If you're a business that isn't engaging with mobile technology in some way, then you're somewhat behind the times. These days, mobile solutions are everywhere – including the enterprise sphere. Today, it's not uncommon at all to log onto your company email via your tablet in the morning, then check up on some work correspondence through your smartphone over the weekend, just to make sure you're all caught up. Mobile technology, and its innovations to seamlessly integrate with everyday life tasks, has ensured that it will solidify a place in the office.
The cementing of mobility is only further advanced by Gen Y-ers, the individuals who fill workplaces the most now. With many of these people, technology was an integral part of their life from the time they were born, and mobile technology has been something that's grown up alongside them. This is why tech and mobile literacy is engrained in Gen Y-ers, whereas even Gen X-ers are characterized as being late to the tech party (case in point: all the viral Internet content about texts that parents send). In many ways, the proliferation of mobile tools is a great thing for the work place, since it's led to work being done faster and more efficiently. But it also brings up questions for companies about implementing a higher level of security. If businesses don't take the proper steps to securing the work from home generation, they significantly increase their chances of attack.
A look at the WFH generation
Whatever generation you want to term them – work from home, work from anywhere, bring your own device – it's clear that the young and highly mobile-dependent workers who dominate the workforce are changing the game as far as how – and where – work gets done. This change in work modes is reflective of a broader societal shift toward an ever-increasing reliance on mobility and the seeming freedom it offers. According to an industry report, global mobile use actually overtook traditional desktop use in 2014. These days, there's no competition – mobile clearly wins out. As different industry statistics pointed out, of the 5.6 daily hours that typical U.S. adult spends using digital media, 2.8 – or just over half – of those hours are spent with mobile tech (compared to 2.6 for computers/laptops).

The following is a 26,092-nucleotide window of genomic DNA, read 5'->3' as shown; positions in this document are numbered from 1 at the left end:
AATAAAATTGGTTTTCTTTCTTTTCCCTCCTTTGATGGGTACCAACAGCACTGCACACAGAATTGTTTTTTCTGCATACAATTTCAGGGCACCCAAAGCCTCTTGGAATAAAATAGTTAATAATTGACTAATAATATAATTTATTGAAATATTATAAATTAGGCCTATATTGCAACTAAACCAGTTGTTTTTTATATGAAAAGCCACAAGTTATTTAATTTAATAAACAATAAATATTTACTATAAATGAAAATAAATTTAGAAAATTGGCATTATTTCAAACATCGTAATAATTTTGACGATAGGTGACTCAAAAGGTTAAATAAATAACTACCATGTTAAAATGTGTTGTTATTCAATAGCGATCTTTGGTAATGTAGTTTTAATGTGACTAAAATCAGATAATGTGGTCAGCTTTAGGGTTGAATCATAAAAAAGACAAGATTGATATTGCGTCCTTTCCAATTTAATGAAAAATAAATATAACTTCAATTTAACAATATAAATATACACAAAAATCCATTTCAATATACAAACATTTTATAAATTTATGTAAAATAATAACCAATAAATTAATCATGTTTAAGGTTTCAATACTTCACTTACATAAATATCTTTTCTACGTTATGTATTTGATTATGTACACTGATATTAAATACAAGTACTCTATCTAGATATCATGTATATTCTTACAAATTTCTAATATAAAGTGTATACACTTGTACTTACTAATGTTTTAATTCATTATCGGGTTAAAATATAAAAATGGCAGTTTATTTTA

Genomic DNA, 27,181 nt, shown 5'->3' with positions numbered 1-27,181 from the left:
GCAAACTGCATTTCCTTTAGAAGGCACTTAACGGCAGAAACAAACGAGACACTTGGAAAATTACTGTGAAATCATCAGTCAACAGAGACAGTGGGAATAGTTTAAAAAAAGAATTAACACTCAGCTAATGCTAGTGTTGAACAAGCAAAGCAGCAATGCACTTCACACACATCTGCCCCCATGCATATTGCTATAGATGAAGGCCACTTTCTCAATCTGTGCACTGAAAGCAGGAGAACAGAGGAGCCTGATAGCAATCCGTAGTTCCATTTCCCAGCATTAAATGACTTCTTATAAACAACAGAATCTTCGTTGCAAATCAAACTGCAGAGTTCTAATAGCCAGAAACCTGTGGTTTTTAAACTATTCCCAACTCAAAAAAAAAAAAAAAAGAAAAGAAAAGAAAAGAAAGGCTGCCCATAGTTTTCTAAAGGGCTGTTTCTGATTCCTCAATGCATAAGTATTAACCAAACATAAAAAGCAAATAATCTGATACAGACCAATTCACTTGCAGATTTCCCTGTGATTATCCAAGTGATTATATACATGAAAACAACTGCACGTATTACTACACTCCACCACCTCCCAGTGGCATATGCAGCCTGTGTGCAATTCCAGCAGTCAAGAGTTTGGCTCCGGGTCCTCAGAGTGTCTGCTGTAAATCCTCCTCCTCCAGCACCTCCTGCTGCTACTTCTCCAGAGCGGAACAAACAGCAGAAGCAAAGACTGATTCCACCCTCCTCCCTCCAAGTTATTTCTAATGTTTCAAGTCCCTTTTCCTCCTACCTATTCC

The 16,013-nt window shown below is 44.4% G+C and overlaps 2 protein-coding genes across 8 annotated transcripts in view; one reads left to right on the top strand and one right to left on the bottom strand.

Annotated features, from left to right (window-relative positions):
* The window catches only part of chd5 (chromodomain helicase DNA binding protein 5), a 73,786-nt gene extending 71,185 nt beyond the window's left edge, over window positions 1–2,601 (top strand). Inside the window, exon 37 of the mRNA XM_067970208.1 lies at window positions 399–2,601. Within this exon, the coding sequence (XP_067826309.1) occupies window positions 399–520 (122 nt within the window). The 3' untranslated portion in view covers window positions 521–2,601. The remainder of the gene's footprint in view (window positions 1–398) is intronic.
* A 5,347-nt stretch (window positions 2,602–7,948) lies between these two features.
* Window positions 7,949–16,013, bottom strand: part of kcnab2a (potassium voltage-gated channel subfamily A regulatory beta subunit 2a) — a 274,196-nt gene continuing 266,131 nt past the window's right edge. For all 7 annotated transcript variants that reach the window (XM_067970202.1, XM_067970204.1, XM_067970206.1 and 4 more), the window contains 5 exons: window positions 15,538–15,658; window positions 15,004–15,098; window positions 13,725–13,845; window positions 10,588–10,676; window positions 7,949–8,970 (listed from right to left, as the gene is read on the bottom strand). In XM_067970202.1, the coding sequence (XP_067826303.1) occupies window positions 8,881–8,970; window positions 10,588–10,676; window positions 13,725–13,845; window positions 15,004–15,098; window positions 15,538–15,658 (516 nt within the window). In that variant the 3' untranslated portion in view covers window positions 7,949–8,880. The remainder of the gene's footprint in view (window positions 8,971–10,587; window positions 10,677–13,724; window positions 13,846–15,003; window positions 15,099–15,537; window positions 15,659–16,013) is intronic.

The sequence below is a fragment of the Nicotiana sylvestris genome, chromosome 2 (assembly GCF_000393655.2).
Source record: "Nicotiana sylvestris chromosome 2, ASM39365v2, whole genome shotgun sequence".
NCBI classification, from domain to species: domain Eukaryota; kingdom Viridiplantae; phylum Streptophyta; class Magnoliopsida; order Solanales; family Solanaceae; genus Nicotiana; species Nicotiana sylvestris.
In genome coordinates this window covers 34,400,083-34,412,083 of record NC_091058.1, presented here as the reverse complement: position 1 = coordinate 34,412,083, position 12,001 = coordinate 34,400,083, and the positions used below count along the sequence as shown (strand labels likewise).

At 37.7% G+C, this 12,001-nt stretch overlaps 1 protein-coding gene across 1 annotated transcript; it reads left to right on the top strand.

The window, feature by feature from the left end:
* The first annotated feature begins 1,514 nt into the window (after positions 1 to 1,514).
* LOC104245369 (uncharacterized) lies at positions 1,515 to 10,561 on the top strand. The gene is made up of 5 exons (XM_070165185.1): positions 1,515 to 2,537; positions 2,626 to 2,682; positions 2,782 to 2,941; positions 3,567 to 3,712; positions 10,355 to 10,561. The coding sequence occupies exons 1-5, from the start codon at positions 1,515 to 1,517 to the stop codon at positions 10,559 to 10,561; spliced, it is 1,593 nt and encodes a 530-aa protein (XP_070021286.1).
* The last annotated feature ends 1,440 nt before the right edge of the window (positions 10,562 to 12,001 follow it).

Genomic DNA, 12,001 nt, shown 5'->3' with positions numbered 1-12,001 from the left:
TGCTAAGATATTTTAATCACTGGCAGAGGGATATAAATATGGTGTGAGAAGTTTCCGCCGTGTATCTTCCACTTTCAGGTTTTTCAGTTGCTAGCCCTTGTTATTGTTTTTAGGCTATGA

Gen Y-ers are the main drivers of mobile tech. In terms of age groups that own smartphones, they represent the biggest chunk. But it's not only that millennials are prolific mobile users – increasingly, members of the mobile generation are playing a pivotal role in the development of mobile technology and apps. Popular apps like Snapchat are the work of enterprising millennial (those who were young adults around the new millennium), and young people understandably look to mobile technology as their terrain. After all, they know how to use it the best, and they're the ones who are really at the forefront of its advancement.
That the mobile generation also happens to be the most important generation in the global workforce right now means that offices – whether they're ready or not – are confronting mobility as it extends to the workplace. In the U.S. alone, there are 3.7 million employees who are certifiably members of the work from home workforce (i.e. they WFH more than 50 percent of the time). And while telecommuting is largely seen as a new – and therefore millenial-centric – movement, the reality is that the average telecommuter isn't a member of Gen Y, and is instead a 49 year old, as Global Workplace Analytics reported. Beyond working from home, there are many other ways that mobility is making its presence known in companies across industries. These days, employees expect to be able to use their own mobile devices for business work, since it's something that can significantly heighten the convenience of daily work. Here are some of the BYOD statistics that prove that the movement is absolutely here to stay:
- Seventy-four percent of enterprises out there already deploy or are actively conceptualizing BYOD in their workspace, as Tech Pro Research revealed. This statistic is made even more impressive when you consider that BYOD as a movement has only been around since 2009. To have grown from a new movement into something that's deployed in three-quarters of offices attests to what a transformative impact BYOD is having.
- Cloud growth is a huge thing among businesses, with companies across industries and sizes virtualizing key functionalities. With the push toward virtualization, enabling and seamlessly integrating mobile-fueled workplace technology is becoming easier than ever.